Although I have frequent meetings and commitments out of the house, I have found working from home to be even more sedentary than working at an office. I don’t hustle around to other peoples’ cubes or meet colleagues for lunch across campus. I just sit. And write. And sit some more. While writing. So since the day I became self-employed, I’ve made sure to carve out some time for exercise each day. My preference is to take a brisk walk around my neighborhood while listening to podcasts or books.
Posts Categorized: fitness
The first time I set foot in a gym – voluntarily anyway – was in June of 2000. I was 23 years old, and had never done any regular fitness activities or sports in my life. I felt awkward and out of place, spent loads of energy worrying about how I looked and how everyone else looked, and enjoyed my gym time approximately not at all.
After several years, a lot of figure fluctuations, and the launch of this blog, I began to relax a bit. I was less worried and more contemplative. I did a lot of thinking about body image and fitness, self-scrutiny and confidence as I observed my fellow gym-goers. But I still did a lot of comparison. More than I’d like to admit, in fact. And a fair amount of judging, too, especially about how workout clothing fit and who was wearing full makeup and how much abdomen was showing. I had calmed some of my self-criticism, but seemingly amped up the cattiness.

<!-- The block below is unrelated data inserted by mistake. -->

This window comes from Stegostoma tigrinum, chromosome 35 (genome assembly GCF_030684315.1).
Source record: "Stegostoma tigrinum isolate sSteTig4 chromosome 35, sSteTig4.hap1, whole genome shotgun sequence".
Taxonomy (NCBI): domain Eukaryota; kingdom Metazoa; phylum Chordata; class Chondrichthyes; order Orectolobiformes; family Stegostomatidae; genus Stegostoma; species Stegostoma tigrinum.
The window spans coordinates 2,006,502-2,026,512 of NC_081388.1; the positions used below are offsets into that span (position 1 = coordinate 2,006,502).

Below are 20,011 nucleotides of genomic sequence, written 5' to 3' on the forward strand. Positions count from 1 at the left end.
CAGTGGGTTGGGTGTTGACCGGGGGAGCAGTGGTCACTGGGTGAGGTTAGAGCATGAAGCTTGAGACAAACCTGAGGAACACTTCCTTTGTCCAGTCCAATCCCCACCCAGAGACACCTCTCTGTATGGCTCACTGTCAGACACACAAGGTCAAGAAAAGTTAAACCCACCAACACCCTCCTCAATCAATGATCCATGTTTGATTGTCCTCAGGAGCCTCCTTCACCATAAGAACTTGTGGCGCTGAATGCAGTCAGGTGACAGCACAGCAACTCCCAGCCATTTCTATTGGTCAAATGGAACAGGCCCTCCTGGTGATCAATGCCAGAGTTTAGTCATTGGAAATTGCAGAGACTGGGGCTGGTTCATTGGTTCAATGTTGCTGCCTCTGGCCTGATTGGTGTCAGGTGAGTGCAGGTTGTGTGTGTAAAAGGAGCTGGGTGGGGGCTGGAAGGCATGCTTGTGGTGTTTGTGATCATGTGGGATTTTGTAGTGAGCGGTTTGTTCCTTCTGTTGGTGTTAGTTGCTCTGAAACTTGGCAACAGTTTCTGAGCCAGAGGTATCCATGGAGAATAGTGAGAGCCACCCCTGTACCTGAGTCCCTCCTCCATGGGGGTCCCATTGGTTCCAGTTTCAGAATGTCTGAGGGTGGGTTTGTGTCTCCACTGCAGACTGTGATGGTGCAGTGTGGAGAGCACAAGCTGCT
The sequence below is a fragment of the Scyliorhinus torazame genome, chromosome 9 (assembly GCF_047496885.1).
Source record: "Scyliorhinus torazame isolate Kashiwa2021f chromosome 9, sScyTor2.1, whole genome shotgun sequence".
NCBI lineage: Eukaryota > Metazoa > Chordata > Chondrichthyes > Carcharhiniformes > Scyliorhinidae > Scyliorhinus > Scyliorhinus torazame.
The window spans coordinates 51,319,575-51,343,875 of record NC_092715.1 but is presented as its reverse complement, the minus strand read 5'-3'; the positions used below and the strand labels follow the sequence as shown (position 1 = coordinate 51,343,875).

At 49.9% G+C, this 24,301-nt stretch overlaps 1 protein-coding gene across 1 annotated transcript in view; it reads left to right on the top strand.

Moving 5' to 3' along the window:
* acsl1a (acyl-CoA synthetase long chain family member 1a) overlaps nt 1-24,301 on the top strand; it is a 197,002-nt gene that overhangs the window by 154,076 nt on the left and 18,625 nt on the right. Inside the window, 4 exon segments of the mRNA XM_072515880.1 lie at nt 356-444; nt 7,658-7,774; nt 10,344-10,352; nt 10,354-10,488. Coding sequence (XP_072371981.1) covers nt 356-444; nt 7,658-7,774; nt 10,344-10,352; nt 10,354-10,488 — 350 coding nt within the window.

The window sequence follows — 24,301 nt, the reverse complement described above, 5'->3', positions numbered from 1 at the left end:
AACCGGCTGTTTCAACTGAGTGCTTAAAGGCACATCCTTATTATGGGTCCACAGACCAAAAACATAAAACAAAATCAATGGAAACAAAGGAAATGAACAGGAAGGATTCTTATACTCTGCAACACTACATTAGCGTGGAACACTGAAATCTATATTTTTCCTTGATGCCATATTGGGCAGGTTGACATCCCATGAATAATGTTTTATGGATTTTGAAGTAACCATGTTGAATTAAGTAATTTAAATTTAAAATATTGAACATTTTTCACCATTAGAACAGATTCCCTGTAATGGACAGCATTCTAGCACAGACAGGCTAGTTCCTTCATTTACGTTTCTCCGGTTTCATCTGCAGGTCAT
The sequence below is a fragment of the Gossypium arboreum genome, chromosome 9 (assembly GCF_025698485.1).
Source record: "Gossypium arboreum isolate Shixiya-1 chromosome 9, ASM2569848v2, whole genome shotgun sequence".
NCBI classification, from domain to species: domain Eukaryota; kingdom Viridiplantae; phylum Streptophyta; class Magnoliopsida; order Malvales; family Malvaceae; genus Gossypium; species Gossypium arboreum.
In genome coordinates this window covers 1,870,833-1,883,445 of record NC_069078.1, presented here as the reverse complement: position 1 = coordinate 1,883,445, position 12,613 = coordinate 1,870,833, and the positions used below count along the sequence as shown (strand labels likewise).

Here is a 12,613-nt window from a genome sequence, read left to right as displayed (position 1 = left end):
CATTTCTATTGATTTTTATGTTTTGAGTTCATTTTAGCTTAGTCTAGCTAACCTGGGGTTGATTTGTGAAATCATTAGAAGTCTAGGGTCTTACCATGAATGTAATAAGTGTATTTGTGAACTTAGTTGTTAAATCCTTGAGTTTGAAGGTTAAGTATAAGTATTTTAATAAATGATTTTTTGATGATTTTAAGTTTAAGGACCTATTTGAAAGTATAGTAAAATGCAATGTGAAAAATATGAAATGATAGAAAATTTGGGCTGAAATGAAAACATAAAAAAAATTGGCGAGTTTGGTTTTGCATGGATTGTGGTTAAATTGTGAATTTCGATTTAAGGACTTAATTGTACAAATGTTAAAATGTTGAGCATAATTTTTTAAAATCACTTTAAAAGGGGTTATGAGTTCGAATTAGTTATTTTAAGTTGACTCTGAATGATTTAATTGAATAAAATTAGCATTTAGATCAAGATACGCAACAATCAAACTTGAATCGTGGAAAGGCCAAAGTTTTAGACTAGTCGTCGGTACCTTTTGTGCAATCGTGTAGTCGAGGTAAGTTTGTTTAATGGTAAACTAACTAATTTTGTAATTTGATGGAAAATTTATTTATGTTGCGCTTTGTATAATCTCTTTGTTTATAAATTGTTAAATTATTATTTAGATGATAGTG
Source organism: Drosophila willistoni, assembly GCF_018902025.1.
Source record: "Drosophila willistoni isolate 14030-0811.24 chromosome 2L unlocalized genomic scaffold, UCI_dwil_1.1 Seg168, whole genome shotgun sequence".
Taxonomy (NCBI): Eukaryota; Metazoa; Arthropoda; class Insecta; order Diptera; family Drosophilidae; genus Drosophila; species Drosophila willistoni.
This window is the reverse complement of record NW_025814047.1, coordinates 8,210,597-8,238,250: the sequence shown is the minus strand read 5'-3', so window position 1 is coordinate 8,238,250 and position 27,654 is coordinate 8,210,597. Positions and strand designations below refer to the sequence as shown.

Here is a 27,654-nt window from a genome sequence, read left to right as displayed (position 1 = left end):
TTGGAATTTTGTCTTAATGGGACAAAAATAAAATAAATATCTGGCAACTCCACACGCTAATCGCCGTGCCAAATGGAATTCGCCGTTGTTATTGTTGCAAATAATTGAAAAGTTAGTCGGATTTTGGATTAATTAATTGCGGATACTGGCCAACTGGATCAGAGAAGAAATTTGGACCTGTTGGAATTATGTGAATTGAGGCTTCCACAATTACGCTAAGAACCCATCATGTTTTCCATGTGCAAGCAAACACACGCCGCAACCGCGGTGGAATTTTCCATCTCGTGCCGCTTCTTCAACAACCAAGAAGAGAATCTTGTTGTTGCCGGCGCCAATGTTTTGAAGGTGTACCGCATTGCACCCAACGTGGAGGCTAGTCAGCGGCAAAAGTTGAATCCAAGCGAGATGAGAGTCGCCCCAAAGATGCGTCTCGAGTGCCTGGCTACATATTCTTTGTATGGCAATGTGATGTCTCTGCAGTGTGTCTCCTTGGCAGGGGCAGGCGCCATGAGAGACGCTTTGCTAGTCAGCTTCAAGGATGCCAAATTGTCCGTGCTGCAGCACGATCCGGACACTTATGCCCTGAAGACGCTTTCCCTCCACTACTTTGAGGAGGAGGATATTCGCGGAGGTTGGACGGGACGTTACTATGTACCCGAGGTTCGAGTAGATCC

Reader Samantha dropped me an e-mail asking about my opinions of BMI. She is the 35-year-old mother of a 5-month-old infant, recently went in for a check-up, and was told that she was overweight based on the current BMI scale. Her own feelings about what constituted a healthy weight for her body were shattered when she was informed that she needed to be 20 pounds lighter than her own typical weight in order to fall within the “normal” range. And she was frustrated.
I can completely relate to her frustration. Over the past few years, I’ve been having all sorts of digestive and reproductive health problems. None of the docs have had any idea what was up, despite round after round of tests. At some point in there, a blood test came back that had me right on the border of being pre-diabetic. Still nowhere close to being actually diabetic, and that test turned out to be an anomaly. Yet I was told that I should probably lose five pounds to kick me back into the “normal” BMI range. And told this with zero inquiry into my eating or exercise habits. It was all I could do not to laugh in the doc’s face. Really? REALLY? I’m not diabetic, there’s no discernible link between my health problems and my weight, I’m five pounds over “normal,” and you’re still gonna harp on BMI right now?